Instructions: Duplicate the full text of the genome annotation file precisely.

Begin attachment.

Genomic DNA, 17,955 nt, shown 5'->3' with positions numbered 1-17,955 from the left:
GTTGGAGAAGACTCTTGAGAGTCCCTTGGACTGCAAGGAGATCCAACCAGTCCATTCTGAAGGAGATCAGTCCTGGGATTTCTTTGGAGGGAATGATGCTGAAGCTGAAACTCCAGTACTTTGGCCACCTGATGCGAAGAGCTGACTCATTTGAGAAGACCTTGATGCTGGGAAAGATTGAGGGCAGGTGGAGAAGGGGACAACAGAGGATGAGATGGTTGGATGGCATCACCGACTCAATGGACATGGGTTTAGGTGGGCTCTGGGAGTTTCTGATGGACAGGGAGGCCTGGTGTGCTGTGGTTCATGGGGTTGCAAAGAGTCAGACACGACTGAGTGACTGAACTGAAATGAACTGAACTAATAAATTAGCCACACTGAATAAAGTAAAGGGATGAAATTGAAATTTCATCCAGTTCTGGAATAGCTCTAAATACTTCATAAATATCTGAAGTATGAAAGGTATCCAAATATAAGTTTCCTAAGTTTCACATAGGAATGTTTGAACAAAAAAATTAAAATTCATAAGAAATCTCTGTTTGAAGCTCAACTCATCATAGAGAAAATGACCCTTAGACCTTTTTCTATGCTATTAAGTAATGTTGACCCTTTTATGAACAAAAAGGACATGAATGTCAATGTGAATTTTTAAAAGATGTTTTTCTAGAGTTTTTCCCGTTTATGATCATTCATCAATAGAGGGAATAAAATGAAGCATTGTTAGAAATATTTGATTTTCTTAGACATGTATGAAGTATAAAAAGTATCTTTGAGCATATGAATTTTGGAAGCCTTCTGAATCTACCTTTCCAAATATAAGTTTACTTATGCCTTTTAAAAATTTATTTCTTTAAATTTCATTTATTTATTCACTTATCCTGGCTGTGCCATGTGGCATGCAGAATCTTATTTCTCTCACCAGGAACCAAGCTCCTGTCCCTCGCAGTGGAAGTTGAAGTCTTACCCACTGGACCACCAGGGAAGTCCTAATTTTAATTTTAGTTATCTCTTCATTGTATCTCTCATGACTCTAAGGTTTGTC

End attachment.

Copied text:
Genomic DNA, 17,955 nt, shown 5'->3' with positions numbered 1-17,955 from the left:
GTTGGAGAAGACTCTTGAGAGTCCCTTGGACTGCAAGGAGATCCAACCAGTCCATTCTGAAGGAGATCAGTCCTGGGATTTCTTTGGAGGGAATGATGCTGAAGCTGAAACTCCAGTACTTTGGCCACCTGATGCGAAGAGCTGACTCATTTGAGAAGACCTTGATGCTGGGAAAGATTGAGGGCAGGTGGAGAAGGGGACAACAGAGGATGAGATGGTTGGATGGCATCACCGACTCAATGGACATGGGTTTAGGTGGGCTCTGGGAGTTTCTGATGGACAGGGAGGCCTGGTGTGCTGTGGTTCATGGGGTTGCAAAGAGTCAGACACGACTGAGTGACTGAACTGAAATGAACTGAACTAATAAATTAGCCACACTGAATAAAGTAAAGGGATGAAATTGAAATTTCATCCAGTTCTGGAATAGCTCTAAATACTTCATAAATATCTGAAGTATGAAAGGTATCCAAATATAAGTTTCCTAAGTTTCACATAGGAATGTTTGAACAAAAAAATTAAAATTCATAAGAAATCTCTGTTTGAAGCTCAACTCATCATAGAGAAAATGACCCTTAGACCTTTTTCTATGCTATTAAGTAATGTTGACCCTTTTATGAACAAAAAGGACATGAATGTCAATGTGAATTTTTAAAAGATGTTTTTCTAGAGTTTTTCCCGTTTATGATCATTCATCAATAGAGGGAATAAAATGAAGCATTGTTAGAAATATTTGATTTTCTTAGACATGTATGAAGTATAAAAAGTATCTTTGAGCATATGAATTTTGGAAGCCTTCTGAATCTACCTTTCCAAATATAAGTTTACTTATGCCTTTTAAAAATTTATTTCTTTAAATTTCATTTATTTATTCACTTATCCTGGCTGTGCCATGTGGCATGCAGAATCTTATTTCTCTCACCAGGAACCAAGCTCCTGTCCCTCGCAGTGGAAGTTGAAGTCTTACCCACTGGACCACCAGGGAAGTCCTAATTTTAATTTTAGTTATCTCTTCATTGTATCTCTCATGACTCTAAGGTTTGTC